Academic journal article
By Branton, Regina P.
Political Research Quarterly , Vol. 62, No. 3
Research regarding the electoral importance of race and ethnicity in congressional elections is limited by the overwhelming focus on general-election outcomes. This article seeks to extend this research by examining minority candidate emergence and electoral competition in U.S. House primary elections, using a new data set on all U.S. House contests between 1994 and 2004 that includes demographic information on all the candidates in the primary elections. The results indicate that district-level race and ethnicity are associated with minority candidate emergence; furthermore, the presence of minority candidates influences electoral competitiveness in primary elections.
Keywords: African American candidates; Latino candidates; primary elections; primary competition
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In recent decades, political scientists have become increasingly interested in the issue of minority representation in the U.S. Congress (e.g., Canon 1999; Lublin 1997; Swain 1995). A large portion of this research focuses on the relationship between districtlevel characteristics, such as the size of the African American population, and electoral outcomes in U.S. House general elections. The findings of this literature indicate that the likelihood of minority descriptive representation increases as the district-level minority population increases.
Arguably, the existing research provides a narrow examination of the electoral importance of race and ethnicity. The singular focus on general-election outcomes overlooks the broader electoral implications of race and ethnicity in U.S. House elections. The overwhelming focus on minority candidates in general elections fails to consider the potential importance of race and ethnicity in primary elections. Additionally, the singular concentration on general elections does not offer insight regarding where minority candidates emerge and how the presence of minority candidates influences the competitiveness of primary elections.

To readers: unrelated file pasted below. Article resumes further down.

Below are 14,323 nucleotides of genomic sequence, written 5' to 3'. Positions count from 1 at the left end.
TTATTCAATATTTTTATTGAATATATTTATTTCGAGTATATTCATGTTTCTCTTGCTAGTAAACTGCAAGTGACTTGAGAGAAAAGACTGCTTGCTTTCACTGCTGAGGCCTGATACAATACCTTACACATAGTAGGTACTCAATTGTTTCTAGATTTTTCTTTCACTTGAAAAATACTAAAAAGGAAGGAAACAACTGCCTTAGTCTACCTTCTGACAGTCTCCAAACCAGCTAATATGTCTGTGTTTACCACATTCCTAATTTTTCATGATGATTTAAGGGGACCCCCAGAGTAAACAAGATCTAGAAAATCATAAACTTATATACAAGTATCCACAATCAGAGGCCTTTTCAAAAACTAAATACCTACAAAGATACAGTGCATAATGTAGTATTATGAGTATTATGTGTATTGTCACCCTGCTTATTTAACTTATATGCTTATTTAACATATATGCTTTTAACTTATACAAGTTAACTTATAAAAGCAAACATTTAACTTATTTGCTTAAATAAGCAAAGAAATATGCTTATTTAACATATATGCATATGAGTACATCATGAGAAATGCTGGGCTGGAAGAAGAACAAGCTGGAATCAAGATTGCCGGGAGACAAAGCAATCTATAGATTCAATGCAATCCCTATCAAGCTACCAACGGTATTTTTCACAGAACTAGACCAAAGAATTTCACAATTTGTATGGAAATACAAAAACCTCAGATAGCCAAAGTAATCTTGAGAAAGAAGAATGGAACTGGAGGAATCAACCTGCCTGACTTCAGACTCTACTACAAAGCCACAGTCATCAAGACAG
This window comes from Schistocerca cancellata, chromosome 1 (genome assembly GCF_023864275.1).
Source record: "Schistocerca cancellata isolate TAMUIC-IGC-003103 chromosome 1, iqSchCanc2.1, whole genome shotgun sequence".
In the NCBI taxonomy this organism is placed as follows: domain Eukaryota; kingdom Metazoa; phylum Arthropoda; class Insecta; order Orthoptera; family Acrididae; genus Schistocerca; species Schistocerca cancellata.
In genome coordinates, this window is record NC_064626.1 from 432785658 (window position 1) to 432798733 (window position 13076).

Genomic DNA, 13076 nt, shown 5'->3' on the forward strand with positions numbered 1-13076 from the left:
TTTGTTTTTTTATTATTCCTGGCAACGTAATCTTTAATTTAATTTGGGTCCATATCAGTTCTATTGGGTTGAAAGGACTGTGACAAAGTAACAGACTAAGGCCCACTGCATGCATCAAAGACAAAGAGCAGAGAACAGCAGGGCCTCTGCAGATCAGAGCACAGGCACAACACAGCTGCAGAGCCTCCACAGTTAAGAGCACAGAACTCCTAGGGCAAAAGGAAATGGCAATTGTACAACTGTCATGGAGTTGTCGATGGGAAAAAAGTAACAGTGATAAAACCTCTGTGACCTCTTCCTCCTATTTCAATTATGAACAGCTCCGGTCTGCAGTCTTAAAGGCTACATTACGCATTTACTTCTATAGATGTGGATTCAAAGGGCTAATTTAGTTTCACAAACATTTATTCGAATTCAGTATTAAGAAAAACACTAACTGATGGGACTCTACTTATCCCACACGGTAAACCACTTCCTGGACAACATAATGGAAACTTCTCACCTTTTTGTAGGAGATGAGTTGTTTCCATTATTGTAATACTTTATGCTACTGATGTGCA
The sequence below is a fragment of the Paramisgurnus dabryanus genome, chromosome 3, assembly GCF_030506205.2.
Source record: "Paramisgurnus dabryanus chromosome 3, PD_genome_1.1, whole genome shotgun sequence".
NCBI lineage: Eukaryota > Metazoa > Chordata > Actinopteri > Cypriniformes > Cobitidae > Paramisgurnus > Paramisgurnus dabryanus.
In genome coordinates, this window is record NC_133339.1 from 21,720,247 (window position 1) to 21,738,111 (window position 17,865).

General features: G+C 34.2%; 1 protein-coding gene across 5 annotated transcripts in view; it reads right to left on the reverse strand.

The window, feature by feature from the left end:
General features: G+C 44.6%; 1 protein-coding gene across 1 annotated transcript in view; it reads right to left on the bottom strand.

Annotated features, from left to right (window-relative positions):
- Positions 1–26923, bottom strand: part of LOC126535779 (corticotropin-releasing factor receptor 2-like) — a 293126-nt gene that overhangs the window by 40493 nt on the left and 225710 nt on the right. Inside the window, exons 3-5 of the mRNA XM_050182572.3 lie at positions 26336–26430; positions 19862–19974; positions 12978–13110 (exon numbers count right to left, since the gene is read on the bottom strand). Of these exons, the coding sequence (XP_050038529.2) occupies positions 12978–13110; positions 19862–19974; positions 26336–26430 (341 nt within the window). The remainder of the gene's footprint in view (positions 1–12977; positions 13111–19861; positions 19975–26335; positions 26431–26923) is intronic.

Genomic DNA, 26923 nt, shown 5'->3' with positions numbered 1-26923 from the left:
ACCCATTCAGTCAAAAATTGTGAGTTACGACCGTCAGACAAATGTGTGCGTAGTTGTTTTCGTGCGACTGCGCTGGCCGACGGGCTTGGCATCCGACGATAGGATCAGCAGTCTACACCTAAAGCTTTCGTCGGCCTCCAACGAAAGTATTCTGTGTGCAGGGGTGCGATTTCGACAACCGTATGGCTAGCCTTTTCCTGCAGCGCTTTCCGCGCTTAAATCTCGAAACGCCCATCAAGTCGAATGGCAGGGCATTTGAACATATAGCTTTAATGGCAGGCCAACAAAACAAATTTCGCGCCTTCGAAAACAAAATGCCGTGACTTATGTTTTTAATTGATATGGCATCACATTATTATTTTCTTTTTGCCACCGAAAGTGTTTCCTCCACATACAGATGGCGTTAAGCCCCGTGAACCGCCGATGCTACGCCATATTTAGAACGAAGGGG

This article seeks to address these issues by offering a more comprehensive view of the importance of race and ethnicity in congressional elections. Specifically, this article examines minority candidate emergence and whether the presence of minority candidates is associated with competitiveness of primary elections. I use a data set on all U.S. House contests between 1994 and 2004, which includes information on all primary-election candidates - winners and losers. I estimate models of minority candidate emergence and electoral competition in congressional primary elections as a function of candidate-level and district-level race and ethnicity. The results indicate that as the district-level African American population increases, the number of African American candidates in the primary election increases; likewise, as the Latino population increases, the number of Latino candidates increases. Furthermore, the presence of African American and Latino candidates leads to more competitive Democratic primaries.
The Importance of Race and Ethnicity in Congressional Elections
Historically, minority groups have experienced limited descriptive representation in legislative bodies such as the U.S. House. This is not only because of their diminutive size compared to the Anglo population but also because of voting rights practices. During the 1990s redistricting period, majority-minority districts were introduced explicitly to facilitate the election of minority representatives to the U.S. House. This heightened scholarly interest in the subject of descriptive and substantive representation for racial and ethnic minority groups (Lublin 1997; Swain 1995). This research illustrates that as the African American or Latino population increases, the probability of African American or Latino descriptive representation likewise increases (Barrete, Segura, and Woods 2004; Canon 1999; Lublin 1997; Guilder 1994).
Although this research is overwhelmingly concerned with the electoral implications of majority-minority redistricting, it is arguably limited in scope with regard to the information it provides on the broader importance of race and ethnicity in congressional elections. …